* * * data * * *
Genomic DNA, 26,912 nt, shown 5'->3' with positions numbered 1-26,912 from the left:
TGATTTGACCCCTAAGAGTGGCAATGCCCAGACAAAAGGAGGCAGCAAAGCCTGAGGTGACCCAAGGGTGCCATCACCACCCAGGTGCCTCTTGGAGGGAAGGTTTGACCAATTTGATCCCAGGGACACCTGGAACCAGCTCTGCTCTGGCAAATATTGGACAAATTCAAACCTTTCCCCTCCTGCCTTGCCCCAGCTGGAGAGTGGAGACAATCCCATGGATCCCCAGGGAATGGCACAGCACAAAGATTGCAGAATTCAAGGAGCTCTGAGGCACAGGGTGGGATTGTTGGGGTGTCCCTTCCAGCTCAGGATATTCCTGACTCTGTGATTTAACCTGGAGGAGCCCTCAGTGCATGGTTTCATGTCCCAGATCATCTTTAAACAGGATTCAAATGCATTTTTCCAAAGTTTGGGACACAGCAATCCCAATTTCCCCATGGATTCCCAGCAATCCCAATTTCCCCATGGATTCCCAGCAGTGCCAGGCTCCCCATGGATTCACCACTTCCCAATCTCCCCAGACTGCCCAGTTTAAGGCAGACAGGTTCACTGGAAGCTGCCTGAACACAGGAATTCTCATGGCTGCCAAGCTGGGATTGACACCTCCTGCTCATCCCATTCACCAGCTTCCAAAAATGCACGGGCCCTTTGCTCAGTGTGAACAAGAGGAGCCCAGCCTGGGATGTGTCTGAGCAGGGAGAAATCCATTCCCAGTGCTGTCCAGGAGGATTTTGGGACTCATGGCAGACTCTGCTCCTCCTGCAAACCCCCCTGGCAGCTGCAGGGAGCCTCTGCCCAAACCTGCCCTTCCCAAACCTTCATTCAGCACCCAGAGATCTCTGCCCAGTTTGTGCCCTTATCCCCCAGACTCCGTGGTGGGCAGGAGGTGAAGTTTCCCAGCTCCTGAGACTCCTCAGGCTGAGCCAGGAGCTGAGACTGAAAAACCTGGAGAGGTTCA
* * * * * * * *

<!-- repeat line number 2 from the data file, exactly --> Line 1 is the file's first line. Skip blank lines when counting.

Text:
TGATTTGACCCCTAAGAGTGGCAATGCCCAGACAAAAGGAGGCAGCAAAGCCTGAGGTGACCCAAGGGTGCCATCACCACCCAGGTGCCTCTTGGAGGGAAGGTTTGACCAATTTGATCCCAGGGACACCTGGAACCAGCTCTGCTCTGGCAAATATTGGACAAATTCAAACCTTTCCCCTCCTGCCTTGCCCCAGCTGGAGAGTGGAGACAATCCCATGGATCCCCAGGGAATGGCACAGCACAAAGATTGCAGAATTCAAGGAGCTCTGAGGCACAGGGTGGGATTGTTGGGGTGTCCCTTCCAGCTCAGGATATTCCTGACTCTGTGATTTAACCTGGAGGAGCCCTCAGTGCATGGTTTCATGTCCCAGATCATCTTTAAACAGGATTCAAATGCATTTTTCCAAAGTTTGGGACACAGCAATCCCAATTTCCCCATGGATTCCCAGCAATCCCAATTTCCCCATGGATTCCCAGCAGTGCCAGGCTCCCCATGGATTCACCACTTCCCAATCTCCCCAGACTGCCCAGTTTAAGGCAGACAGGTTCACTGGAAGCTGCCTGAACACAGGAATTCTCATGGCTGCCAAGCTGGGATTGACACCTCCTGCTCATCCCATTCACCAGCTTCCAAAAATGCACGGGCCCTTTGCTCAGTGTGAACAAGAGGAGCCCAGCCTGGGATGTGTCTGAGCAGGGAGAAATCCATTCCCAGTGCTGTCCAGGAGGATTTTGGGACTCATGGCAGACTCTGCTCCTCCTGCAAACCCCCCTGGCAGCTGCAGGGAGCCTCTGCCCAAACCTGCCCTTCCCAAACCTTCATTCAGCACCCAGAGATCTCTGCCCAGTTTGTGCCCTTATCCCCCAGACTCCGTGGTGGGCAGGAGGTGAAGTTTCCCAGCTCCTGAGACTCCTCAGGCTGAGCCAGGAGCTGAGACTGAAAAACCTGGAGAGGTTCA